This article excerpted from Editor at Large is another example of our advocacy for the interior design profession
How can the Decorative Furnishings Association (DFA) and the American Society of Interior Designers (ASID) better collaborate on promoting interior design? The two organizations met on July 16 at the Boston Design Center in their second-ever industry summit to discuss just that, with a focus on how to promote the value of the interior design trade to luxury customers and to a younger, DIY-conscious generation. Representatives from Fabricate, Dering Hall, Donghia, Jerry Pair, Duralee, Robert Allen, Stark, Kravet and design centers, in addition to members of the media at Hearst, Architectural Digest, Cottages & Gardens and Meredith, attended the daylong program.
Small group sessions brought designers, media and furnishings leaders together.
The day’s panel, moderated by Steve Nobel for DFA, with Chad Stark of Stark Carpet, Katie Miner of ADAC, and Tabitha Evans, ASID designer, explored how to better educate and inform customers as well as how to effectively market the value of design to the next generation. “It’s not really about talking to each other,” shared Miner. “It’s about talking to people who have the means ” but not the understanding of design’s impact. “Our job,” explained Stark, “is to show them the difference between what they can do and what a professional can do.”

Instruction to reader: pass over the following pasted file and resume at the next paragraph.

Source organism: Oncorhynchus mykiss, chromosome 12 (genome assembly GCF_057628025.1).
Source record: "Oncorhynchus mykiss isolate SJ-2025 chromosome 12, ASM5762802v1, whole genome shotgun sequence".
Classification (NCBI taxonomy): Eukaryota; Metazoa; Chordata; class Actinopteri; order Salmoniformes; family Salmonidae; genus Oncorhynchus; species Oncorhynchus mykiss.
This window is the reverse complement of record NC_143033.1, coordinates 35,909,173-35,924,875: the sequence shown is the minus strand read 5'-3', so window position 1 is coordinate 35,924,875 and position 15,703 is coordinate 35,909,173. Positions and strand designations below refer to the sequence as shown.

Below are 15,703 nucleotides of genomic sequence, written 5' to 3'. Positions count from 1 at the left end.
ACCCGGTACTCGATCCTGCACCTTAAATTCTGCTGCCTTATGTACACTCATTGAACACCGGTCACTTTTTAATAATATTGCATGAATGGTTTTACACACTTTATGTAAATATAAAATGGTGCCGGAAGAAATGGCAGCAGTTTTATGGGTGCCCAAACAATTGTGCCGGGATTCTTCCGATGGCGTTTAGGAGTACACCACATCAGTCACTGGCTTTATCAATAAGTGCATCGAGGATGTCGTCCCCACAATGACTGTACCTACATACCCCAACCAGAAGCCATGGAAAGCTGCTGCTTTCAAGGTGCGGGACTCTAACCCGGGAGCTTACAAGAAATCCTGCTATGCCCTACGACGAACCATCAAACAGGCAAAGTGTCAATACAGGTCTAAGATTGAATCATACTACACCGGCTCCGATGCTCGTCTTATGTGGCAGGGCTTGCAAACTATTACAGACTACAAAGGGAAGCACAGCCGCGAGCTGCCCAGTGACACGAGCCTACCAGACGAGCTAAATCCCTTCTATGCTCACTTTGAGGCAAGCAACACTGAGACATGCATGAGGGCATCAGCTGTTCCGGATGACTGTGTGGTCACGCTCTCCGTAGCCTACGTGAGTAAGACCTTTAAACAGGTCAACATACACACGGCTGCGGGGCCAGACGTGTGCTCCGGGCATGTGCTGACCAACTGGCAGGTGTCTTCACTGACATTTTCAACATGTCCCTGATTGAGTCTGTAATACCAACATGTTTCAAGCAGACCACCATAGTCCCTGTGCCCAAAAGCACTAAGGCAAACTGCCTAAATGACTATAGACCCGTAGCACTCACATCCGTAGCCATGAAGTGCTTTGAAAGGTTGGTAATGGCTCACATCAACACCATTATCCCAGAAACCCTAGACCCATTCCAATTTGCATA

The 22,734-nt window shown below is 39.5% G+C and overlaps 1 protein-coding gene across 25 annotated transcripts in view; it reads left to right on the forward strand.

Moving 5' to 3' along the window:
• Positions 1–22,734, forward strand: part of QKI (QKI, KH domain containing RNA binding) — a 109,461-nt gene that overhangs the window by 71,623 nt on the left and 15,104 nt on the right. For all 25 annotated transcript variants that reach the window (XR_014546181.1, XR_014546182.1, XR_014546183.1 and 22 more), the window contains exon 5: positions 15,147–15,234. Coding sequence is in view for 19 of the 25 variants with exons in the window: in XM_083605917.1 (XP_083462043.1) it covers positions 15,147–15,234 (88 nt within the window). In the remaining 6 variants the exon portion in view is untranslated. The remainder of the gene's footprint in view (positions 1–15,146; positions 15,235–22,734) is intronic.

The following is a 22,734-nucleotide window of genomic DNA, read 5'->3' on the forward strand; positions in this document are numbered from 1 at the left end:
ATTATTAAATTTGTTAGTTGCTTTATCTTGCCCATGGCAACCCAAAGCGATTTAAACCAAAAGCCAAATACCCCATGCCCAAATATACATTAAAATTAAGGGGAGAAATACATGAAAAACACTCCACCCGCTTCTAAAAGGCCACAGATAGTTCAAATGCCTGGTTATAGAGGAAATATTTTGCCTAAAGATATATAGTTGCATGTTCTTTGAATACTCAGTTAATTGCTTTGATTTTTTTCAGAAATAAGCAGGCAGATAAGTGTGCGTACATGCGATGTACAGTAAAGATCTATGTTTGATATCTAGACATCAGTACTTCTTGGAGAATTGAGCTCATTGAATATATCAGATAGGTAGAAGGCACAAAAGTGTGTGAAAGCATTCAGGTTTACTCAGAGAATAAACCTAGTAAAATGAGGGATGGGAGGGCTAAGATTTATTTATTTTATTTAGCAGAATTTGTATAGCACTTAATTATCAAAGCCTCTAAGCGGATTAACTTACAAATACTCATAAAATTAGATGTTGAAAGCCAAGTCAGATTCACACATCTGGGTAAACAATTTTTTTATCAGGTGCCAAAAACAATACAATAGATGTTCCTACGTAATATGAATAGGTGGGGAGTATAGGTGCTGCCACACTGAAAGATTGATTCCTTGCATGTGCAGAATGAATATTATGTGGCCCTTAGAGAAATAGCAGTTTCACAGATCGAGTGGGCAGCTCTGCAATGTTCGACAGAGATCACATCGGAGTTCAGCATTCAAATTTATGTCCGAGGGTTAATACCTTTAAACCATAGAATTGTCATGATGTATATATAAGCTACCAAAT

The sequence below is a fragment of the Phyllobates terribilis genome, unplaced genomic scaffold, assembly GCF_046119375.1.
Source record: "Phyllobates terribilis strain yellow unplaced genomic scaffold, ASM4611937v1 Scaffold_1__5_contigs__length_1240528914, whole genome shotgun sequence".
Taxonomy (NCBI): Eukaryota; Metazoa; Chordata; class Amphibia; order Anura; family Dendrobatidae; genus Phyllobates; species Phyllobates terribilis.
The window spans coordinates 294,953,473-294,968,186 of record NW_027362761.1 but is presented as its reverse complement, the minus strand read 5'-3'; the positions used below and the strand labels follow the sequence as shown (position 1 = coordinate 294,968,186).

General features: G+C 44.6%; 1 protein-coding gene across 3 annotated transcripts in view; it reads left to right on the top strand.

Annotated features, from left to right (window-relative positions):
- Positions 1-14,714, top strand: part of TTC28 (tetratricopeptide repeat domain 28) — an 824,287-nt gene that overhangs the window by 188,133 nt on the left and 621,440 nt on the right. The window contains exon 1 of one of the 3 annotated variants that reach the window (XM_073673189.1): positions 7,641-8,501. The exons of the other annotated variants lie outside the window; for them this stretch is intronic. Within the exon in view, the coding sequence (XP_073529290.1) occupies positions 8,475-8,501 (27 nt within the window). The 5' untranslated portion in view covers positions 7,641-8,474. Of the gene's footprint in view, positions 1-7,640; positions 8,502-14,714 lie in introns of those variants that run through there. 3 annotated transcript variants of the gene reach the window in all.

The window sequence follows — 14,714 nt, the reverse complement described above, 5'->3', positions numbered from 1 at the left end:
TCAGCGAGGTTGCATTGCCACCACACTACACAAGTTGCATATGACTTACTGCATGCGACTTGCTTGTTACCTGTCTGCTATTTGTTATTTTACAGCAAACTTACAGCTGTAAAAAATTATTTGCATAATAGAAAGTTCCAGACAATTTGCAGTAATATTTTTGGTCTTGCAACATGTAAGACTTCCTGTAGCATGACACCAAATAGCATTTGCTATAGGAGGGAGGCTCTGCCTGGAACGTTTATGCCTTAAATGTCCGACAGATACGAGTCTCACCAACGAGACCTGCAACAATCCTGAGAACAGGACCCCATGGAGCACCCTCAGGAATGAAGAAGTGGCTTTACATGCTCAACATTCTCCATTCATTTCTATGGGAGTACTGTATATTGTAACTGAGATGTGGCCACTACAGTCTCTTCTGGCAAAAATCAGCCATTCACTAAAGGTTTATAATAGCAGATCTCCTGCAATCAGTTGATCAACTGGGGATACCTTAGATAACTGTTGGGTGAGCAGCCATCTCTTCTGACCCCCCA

Collaborative small group sessions followed, with designers, furnishings company execs and media pros answering a series of questions about the state of the industry, ways to improve outreach, and current challenges, among them the Internet’s impact on pricing and the client’s desire for instant gratification and lack of education as to the value of professional design. Groups identified cross-marketing (such as targeting customers of the fashion and luxury vacation industries); launching an internal campaign to promote the value of design to the end user; pushing showrooms to take the lead on education and networking, such as through “speed-dating” mixers hosted in-house; and running regional outreach in areas not serviced by major designers, as a few key strategies.
Panelists discussed how to appeal to different markets, including the younger generation.